Hiking Banff National Park – Larch Valley to Sentinel Pass

We finally did our first big hike of 2013! With so many trails closed due to damage from the June 2013 floods, we opted to head a little deeper into Banff National Park. The last time we hiked to Sentinel Pass was 17 or 18 years ago (BC – before children). We debated waiting until the fall to make the long overdue return trip (so we could enjoy the larches in their golden stage), but the relatively short overall hiking distance eventually swayed our decision.

The drive from Canmore to Lake Louise was a little slower than usual. Reduced speed limits were posted for several sections between the park gates and the turn-off to Sunshine Village, on account of flood damage. More than two weeks after the flooding, there’s still plenty of evidence of the power of Carrot Creek at its peak. Several sections of the Legacy cycling trail from Canmore to Banff are simply gone! Crews and equipment were hard at work making repairs.

When we pulled into the large parking lot at Moraine Lake just before 9 o’clock, there was still plenty of parking available. We even managed to compose a couple of photographs without including hordes of visitors!

From the end of the lake, it’s a very short walk to the Larch Valley trailhead and after just a couple hundred meters the crowds were even thinner. NOTE: Parks Canada frequently requires hikers to tackle the trail in groups of 4 or more (bear safety), so be sure to check the most recent trail report or call ahead to find out whether you need to recruit friends or family to join you for this hike.

The first 2.4 km is a bit of a slog, gaining more than half the total elevation over a series of long switchbacks in heavy trees. The trail is well-maintained and wide enough to pass comfortably. At the 2.4 km mark there’s a large wooden bench where you might want to take a break. It’s also where there’s a fork in the trail – head left (west) to Eiffel Lake and Wenkchemna Pass or take the right fork (northwest) to Larch Valley, Minnestimma Lakes and on to Sentinel Pass. We encountered several groups, including families with young children, who were enjoying the scenery in Larch Valley before turning around.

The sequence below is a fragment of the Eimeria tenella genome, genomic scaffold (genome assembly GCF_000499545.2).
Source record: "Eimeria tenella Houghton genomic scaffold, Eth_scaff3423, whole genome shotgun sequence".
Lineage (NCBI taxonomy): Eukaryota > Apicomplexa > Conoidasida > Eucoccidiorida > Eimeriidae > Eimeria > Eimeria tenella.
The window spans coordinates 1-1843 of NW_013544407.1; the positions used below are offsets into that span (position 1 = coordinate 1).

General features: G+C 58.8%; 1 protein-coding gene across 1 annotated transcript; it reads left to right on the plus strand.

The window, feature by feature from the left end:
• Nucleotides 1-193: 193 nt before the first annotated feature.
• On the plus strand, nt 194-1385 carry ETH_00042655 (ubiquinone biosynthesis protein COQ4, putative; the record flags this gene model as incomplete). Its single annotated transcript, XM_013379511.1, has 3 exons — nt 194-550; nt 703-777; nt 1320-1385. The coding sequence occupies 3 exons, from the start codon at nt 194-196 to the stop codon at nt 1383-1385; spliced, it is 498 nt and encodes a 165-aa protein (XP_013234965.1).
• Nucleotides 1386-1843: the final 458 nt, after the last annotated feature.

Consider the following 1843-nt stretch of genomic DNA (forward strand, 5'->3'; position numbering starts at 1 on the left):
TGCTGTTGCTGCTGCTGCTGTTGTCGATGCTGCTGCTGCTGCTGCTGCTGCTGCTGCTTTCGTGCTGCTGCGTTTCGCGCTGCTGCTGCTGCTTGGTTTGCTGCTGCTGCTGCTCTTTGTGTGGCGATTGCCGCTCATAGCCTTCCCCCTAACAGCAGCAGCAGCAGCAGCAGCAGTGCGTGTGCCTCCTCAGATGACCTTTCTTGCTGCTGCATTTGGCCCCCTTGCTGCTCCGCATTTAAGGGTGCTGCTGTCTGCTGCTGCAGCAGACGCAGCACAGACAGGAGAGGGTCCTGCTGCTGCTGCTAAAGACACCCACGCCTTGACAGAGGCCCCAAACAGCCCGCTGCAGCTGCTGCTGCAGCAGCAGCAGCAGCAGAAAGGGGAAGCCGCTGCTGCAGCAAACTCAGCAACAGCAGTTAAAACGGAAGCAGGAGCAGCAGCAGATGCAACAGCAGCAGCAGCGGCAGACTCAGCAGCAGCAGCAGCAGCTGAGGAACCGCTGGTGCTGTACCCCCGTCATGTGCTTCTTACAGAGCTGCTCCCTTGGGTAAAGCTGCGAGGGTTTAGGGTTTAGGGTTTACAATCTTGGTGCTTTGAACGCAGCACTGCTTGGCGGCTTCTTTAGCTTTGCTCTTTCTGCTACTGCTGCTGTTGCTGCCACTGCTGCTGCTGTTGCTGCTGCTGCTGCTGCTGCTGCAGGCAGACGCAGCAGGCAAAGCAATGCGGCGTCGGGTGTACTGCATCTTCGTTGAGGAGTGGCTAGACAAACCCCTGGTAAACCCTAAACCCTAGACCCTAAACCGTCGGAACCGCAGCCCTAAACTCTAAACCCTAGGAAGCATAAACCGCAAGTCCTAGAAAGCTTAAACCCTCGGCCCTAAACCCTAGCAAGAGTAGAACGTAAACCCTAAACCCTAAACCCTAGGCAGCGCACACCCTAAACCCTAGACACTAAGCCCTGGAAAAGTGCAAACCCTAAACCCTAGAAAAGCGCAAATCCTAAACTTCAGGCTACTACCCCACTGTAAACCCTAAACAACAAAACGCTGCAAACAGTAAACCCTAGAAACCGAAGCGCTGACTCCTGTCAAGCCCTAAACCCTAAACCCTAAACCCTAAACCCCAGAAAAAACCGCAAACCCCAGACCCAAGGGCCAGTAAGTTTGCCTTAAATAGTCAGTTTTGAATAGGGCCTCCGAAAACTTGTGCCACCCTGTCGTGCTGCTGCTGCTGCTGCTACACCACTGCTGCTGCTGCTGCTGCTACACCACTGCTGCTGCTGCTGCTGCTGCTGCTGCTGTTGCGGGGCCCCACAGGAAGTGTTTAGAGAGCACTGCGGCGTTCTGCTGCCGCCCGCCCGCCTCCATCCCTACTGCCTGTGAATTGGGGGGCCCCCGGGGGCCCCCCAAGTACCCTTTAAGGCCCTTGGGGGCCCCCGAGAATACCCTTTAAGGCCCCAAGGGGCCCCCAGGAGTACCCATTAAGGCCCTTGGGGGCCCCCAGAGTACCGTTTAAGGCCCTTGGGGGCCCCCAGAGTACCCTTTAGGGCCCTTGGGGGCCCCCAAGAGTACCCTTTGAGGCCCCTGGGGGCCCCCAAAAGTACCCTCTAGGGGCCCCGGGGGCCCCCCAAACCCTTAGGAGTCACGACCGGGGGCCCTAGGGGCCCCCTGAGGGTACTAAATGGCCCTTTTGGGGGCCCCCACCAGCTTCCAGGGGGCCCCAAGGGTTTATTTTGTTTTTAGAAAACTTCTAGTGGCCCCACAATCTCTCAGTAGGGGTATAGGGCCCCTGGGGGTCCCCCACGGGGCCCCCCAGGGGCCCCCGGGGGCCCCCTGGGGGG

K on the trail in Larch Valley
K on the trail in Larch Valley

The bench is also where we met Clairemont, who joined us for the rest of the trek to Sentinel Pass. He’s in Canada on a working visa from France, and is currently on vacation from his work in the Okanagan Valley. He opted to come explore every trail in the Rocky Mountain Parks that he can squeeze into a few short weeks. We wish him safe travels and scenic trails.

We enjoyed watching the play of sunlight and shadows on Eiffel Peak, Pinnacle Mountain and Mount Temple as we crossed the flat section near the Minnestimma Lakes:

The saddle between Pinnacle Mountain on the left and Mount Temple on the right is our destination - Sentinel Pass.
The saddle between Pinnacle Mountain on the left and Mount Temple on the right is our destination – Sentinel Pass.

We spent a bit of time at the largest of the lakes. The beautiful clear water and a few patches of ice and snow were appealing to the eye: